Back in late January, Netflix dropped the second season of their reboot of Voltron, which proved to be just as good as, if not better than, the show’s first season.  The first season’s release was woefully devoid of accompanying toys, but between the first and second season, Playmates picked up the license and released a selection of action figures about a week before the second season’s premier.  There are a couple of different options for those that want a basic Voltron.  I opted for one of the two smaller versions, which I’ll be looking at today.


voltronld2Lion Attack Voltron is part of the first series of Playmates’ Voltron: Legendary Defender line.  The figure stands about 5 1/2 inches tall and he has 11 points of articulation.  Hardly the most posable figure ever. At the very least, I would have liked some bicep swivels and elbow movement for *both* arms, but I guess what this guy’s got is workable.  There’s certainly worse out there.  This Voltron figure is based on the modern Voltron design, which is really just a sleeker, more rounded out version of the classic design.  The sculpt does a reasonable job of recreating the show look.  He’s a bit stiffer, and some elements (the neck in particular) are rather on the boxy side.  All the details are pretty well defined; some of them are a little on the soft side, but it’s generally pretty solid work.  The wings are removable pieces, but don’t combine into the shield like on the show.  It might be nice to have gotten some alternate extended wings, but maybe those will show up on another figure down the line.  The biggest deviation from his established look is in order to facilitate the action feature.  The head of the Green Lion is actually mounted to a projectile, which juts out of the back of the elbow about an inch.   The actual sculpt has some tweaks to allow the missile to go through more smoothly, which means there’s some odd extra plastic in a few spots.  Fortunately, it’s not too hard to hide these inaccuracies with some careful posing, but it’s still a bit annoying.  Even more annoying is the way the missile launcher works; there’s no actual lock and release button, it’s a more simple tension hold.  The problem with this design when dealing with softer materials like plastic is that it will eventually warp, and eventually the notch that holds the missile in place isn’t strong enough to resist the tension of the spring.  How do I know this will happen?  Because it *already* happened to my figure; after a few days, the hand simply wouldn’t stay in place.  I had to deepen the notch to keep it from firing, and I’ll likely have to keep doing it every so often.  Not something I want to have to do to a mass-produced figure.  Voltron’s paintwork is decent enough.  It’s fairly basic color work, but everything is nice and clean, and colors are bold.  Voltron includes no accessories, but with the missile feature and removable wings, the box doesn’t feel too empty.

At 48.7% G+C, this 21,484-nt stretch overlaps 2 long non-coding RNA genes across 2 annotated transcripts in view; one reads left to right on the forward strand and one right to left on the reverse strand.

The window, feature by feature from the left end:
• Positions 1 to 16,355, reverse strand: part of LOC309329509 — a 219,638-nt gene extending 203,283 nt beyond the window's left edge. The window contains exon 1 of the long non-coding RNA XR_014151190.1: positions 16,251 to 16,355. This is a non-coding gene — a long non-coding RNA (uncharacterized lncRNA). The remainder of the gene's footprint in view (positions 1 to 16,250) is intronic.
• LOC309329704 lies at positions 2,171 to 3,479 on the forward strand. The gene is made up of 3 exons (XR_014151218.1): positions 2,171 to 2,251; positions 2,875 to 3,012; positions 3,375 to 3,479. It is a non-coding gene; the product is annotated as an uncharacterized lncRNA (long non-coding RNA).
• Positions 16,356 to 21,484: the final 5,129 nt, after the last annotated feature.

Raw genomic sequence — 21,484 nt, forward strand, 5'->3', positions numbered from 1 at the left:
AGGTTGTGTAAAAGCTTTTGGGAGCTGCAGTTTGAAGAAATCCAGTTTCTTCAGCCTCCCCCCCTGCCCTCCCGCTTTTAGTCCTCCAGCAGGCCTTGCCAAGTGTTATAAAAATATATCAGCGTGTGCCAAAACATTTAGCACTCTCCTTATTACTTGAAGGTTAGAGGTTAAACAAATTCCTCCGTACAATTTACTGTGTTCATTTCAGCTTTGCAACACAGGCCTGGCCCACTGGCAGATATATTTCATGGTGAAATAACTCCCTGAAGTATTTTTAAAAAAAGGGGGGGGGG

The new Voltron toys were actually an in-store surprise for me.  I had heard Playmates had the license, but hadn’t seen any prototypes.  I stumbled upon them while running some errands at Target.  There are two different smaller Voltrons available, and I went with this one because he looked to be the more articulated of the two.  He’s nothing amazing, and I really would have preferred they’d dropped the missile launcher feature in favor of just properly articulating that arm (since mine’s already broken).  Still, he’s not awful, and he’s certainly got some promise.  If Playmates is willing to try and learn from their mistakes, this like could be really fun.

#1211: Lt. Cmdr. Geordi LaForge




While I’ve been exposed to Star Trek pretty much my whole life, my only real solid memories of the franchise from my childhood are seeing Star Trek: First Contact in the theatre when it was released (and subsequently getting it on Laserdisc when it came to home video.  For over a decade, that was literally the only way we owned it.  I’d have to fire up the laserdisc player anytime I wanted to watch it.  I’m not joking).  By extension, my first real memories of Star Trek toys are the figures from that movie, which are still some of my favorites.  Today, I’ll be looking at that line’s version of  Enterprise-E’s chief engineer Geordi LaForge!


geordifc2Geordi was released as part of Playmates’ Star Trek: First Contact line, which hit shelves in early 1996.  The line was noteworthy at the time for abandoning the scale used by all of the prior Playmates Trek figures, opting instead for a larger size.  As such, the figure stands just shy of 6 inches tall.  He sports 14 points of articulation; he and all the other main crew members were given additional thigh swivels, which greatly improved their ability to sit. Of course, the larger scale meant they weren’t compatible with any of the prior vehicles or playsets, so he doesn’t actually have anywhere to sit, but that’s neither here nor there.  Movement is movement.  Prior Trek lines had done their best to give each crew member their own unique body sculpt, but the First Contact figures went for the more obvious shared body idea.  Geordi shares his body with both Data and Picard.  It’s a decent enough sculpt.  The details of the uniform are rather on the simplified side, and they’ve cut down on some things, such as the number of ridges on the grey part, and the seam at the front of the collar.  All of the key details are there, which is good I guess.  Honestly, it’s not that much of a departure from the smaller figures, so I guess the consistency is good.  The build on the body works well enough for Burton (and the other three actors mentioned).  The head sculpt is really big, definitely a bit out of scale with the body.  I don’t think its really any more out of scale than any of the smaller figures, but it’s definitely more noticeable here.  There’s a passable likeness in there, but I can’t say its one of their best (which is kind of a shame, because the First Contact figures overall had some of the best likenesses Playmates produced).  Still, it’s not a bad sculpt, and has some decent texture work, which Playmates didn’t always put on their figures.  The paintwork on Geordi is serviceable.  The body is fairly basic, but it’s clean and the colors are right, so that’s good.  The head has some more in-depth work, and the eyes in particular look really good (Playmates was really good at eyes).  Geordi was packed with an assortment of various gadgets, all molded in black, as well as a display stand shaped like a communicator badge.